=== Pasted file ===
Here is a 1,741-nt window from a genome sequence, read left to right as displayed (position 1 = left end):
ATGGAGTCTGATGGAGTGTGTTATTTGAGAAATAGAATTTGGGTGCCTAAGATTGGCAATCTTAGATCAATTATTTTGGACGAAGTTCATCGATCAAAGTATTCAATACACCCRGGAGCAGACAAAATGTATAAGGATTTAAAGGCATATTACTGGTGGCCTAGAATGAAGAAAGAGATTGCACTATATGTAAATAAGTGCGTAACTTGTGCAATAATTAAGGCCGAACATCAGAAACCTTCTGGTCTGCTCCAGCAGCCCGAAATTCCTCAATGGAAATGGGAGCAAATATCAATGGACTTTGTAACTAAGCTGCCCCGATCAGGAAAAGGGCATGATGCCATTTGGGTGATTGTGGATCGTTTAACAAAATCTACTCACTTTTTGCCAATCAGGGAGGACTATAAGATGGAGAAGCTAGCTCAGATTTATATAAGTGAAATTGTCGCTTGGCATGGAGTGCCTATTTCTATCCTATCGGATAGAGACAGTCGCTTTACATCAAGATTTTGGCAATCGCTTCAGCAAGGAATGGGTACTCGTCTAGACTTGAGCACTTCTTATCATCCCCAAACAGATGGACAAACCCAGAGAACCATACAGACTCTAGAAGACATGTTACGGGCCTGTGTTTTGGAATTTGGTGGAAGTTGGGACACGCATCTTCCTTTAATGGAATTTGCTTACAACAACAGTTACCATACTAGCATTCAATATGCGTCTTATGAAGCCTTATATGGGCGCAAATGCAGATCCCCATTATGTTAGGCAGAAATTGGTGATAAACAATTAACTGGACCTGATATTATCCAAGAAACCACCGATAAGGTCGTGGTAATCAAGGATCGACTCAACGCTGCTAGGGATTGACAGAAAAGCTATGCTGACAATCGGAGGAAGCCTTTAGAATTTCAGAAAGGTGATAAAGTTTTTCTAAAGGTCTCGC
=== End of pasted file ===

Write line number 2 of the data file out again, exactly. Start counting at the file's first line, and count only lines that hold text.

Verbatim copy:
ATGGAGTCTGATGGAGTGTGTTATTTGAGAAATAGAATTTGGGTGCCTAAGATTGGCAATCTTAGATCAATTATTTTGGACGAAGTTCATCGATCAAAGTATTCAATACACCCRGGAGCAGACAAAATGTATAAGGATTTAAAGGCATATTACTGGTGGCCTAGAATGAAGAAAGAGATTGCACTATATGTAAATAAGTGCGTAACTTGTGCAATAATTAAGGCCGAACATCAGAAACCTTCTGGTCTGCTCCAGCAGCCCGAAATTCCTCAATGGAAATGGGAGCAAATATCAATGGACTTTGTAACTAAGCTGCCCCGATCAGGAAAAGGGCATGATGCCATTTGGGTGATTGTGGATCGTTTAACAAAATCTACTCACTTTTTGCCAATCAGGGAGGACTATAAGATGGAGAAGCTAGCTCAGATTTATATAAGTGAAATTGTCGCTTGGCATGGAGTGCCTATTTCTATCCTATCGGATAGAGACAGTCGCTTTACATCAAGATTTTGGCAATCGCTTCAGCAAGGAATGGGTACTCGTCTAGACTTGAGCACTTCTTATCATCCCCAAACAGATGGACAAACCCAGAGAACCATACAGACTCTAGAAGACATGTTACGGGCCTGTGTTTTGGAATTTGGTGGAAGTTGGGACACGCATCTTCCTTTAATGGAATTTGCTTACAACAACAGTTACCATACTAGCATTCAATATGCGTCTTATGAAGCCTTATATGGGCGCAAATGCAGATCCCCATTATGTTAGGCAGAAATTGGTGATAAACAATTAACTGGACCTGATATTATCCAAGAAACCACCGATAAGGTCGTGGTAATCAAGGATCGACTCAACGCTGCTAGGGATTGACAGAAAAGCTATGCTGACAATCGGAGGAAGCCTTTAGAATTTCAGAAAGGTGATAAAGTTTTTCTAAAGGTCTCGC